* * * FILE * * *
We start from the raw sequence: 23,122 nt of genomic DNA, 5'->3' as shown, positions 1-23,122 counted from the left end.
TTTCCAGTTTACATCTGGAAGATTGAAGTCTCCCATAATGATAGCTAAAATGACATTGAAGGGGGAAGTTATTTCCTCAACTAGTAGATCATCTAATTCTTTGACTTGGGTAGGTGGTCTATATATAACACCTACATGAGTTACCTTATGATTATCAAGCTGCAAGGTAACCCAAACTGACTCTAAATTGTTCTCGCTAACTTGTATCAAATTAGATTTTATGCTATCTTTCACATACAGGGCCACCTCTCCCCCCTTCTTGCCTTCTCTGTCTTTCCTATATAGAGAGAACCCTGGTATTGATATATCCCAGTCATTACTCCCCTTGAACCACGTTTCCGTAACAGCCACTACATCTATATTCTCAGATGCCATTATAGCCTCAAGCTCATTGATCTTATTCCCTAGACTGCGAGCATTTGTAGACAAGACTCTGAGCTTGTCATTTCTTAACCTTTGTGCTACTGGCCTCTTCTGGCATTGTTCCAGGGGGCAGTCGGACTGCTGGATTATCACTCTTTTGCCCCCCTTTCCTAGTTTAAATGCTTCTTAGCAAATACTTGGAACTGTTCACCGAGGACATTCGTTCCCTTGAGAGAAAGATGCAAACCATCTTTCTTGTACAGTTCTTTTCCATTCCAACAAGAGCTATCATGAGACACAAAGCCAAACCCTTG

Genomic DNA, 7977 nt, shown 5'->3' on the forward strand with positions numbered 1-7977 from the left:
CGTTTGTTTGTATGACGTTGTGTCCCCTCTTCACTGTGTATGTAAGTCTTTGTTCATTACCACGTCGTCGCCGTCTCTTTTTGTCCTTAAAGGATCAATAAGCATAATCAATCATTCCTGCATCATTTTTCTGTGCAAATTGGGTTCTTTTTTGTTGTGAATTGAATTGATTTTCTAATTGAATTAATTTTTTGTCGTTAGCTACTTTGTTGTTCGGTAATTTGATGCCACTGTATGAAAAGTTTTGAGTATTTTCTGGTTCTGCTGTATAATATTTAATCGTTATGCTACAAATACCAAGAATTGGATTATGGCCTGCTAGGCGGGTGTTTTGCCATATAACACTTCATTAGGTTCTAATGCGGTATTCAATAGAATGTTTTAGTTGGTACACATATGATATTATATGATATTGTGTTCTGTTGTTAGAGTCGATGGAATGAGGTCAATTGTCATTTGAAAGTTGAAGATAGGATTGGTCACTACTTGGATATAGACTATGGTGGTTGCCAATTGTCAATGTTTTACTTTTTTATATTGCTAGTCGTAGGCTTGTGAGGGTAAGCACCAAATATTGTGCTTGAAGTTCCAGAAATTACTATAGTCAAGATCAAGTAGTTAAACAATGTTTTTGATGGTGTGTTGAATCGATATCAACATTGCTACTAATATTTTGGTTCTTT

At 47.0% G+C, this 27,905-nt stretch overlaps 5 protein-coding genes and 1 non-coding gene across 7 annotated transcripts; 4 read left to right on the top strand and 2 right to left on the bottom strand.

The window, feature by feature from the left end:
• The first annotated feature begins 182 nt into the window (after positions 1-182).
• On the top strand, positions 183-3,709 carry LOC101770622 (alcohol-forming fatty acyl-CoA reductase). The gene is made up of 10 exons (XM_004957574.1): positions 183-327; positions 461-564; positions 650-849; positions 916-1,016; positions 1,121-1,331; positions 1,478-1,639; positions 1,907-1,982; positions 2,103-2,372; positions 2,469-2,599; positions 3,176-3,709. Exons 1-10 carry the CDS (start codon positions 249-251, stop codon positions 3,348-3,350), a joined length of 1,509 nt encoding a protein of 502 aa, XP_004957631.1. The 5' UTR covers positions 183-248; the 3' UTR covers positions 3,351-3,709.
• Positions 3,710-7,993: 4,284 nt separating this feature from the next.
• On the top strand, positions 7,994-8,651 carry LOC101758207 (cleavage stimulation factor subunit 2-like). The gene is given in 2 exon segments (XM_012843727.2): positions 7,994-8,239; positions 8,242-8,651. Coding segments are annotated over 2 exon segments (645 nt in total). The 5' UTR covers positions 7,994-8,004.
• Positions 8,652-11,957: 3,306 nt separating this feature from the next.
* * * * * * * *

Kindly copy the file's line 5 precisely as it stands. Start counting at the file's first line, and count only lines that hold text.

At 47.0% G+C, this 27,905-nt stretch overlaps 5 protein-coding genes and 1 non-coding gene across 7 annotated transcripts; 4 read left to right on the top strand and 2 right to left on the bottom strand.